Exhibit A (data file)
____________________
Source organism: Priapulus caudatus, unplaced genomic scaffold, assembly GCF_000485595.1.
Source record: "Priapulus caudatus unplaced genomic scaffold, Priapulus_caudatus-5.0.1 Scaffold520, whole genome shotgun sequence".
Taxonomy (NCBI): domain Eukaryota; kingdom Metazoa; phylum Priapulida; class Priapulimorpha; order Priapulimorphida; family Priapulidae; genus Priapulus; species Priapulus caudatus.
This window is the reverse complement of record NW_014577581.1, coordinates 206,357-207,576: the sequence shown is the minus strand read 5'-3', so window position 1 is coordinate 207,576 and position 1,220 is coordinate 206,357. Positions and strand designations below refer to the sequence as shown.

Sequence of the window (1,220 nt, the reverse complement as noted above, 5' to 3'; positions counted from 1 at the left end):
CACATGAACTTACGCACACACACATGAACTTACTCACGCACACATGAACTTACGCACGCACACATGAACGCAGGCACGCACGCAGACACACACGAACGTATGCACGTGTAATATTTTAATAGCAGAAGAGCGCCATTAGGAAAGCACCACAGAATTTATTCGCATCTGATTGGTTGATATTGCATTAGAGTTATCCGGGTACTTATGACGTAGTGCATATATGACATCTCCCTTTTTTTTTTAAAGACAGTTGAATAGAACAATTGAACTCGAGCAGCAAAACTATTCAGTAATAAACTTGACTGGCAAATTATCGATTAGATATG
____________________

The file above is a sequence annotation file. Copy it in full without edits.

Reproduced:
Source organism: Priapulus caudatus, unplaced genomic scaffold, assembly GCF_000485595.1.
Source record: "Priapulus caudatus unplaced genomic scaffold, Priapulus_caudatus-5.0.1 Scaffold520, whole genome shotgun sequence".
Taxonomy (NCBI): domain Eukaryota; kingdom Metazoa; phylum Priapulida; class Priapulimorpha; order Priapulimorphida; family Priapulidae; genus Priapulus; species Priapulus caudatus.
This window is the reverse complement of record NW_014577581.1, coordinates 206,357-207,576: the sequence shown is the minus strand read 5'-3', so window position 1 is coordinate 207,576 and position 1,220 is coordinate 206,357. Positions and strand designations below refer to the sequence as shown.

Sequence of the window (1,220 nt, the reverse complement as noted above, 5' to 3'; positions counted from 1 at the left end):
CACATGAACTTACGCACACACACATGAACTTACTCACGCACACATGAACTTACGCACGCACACATGAACGCAGGCACGCACGCAGACACACACGAACGTATGCACGTGTAATATTTTAATAGCAGAAGAGCGCCATTAGGAAAGCACCACAGAATTTATTCGCATCTGATTGGTTGATATTGCATTAGAGTTATCCGGGTACTTATGACGTAGTGCATATATGACATCTCCCTTTTTTTTTTAAAGACAGTTGAATAGAACAATTGAACTCGAGCAGCAAAACTATTCAGTAATAAACTTGACTGGCAAATTATCGATTAGATATG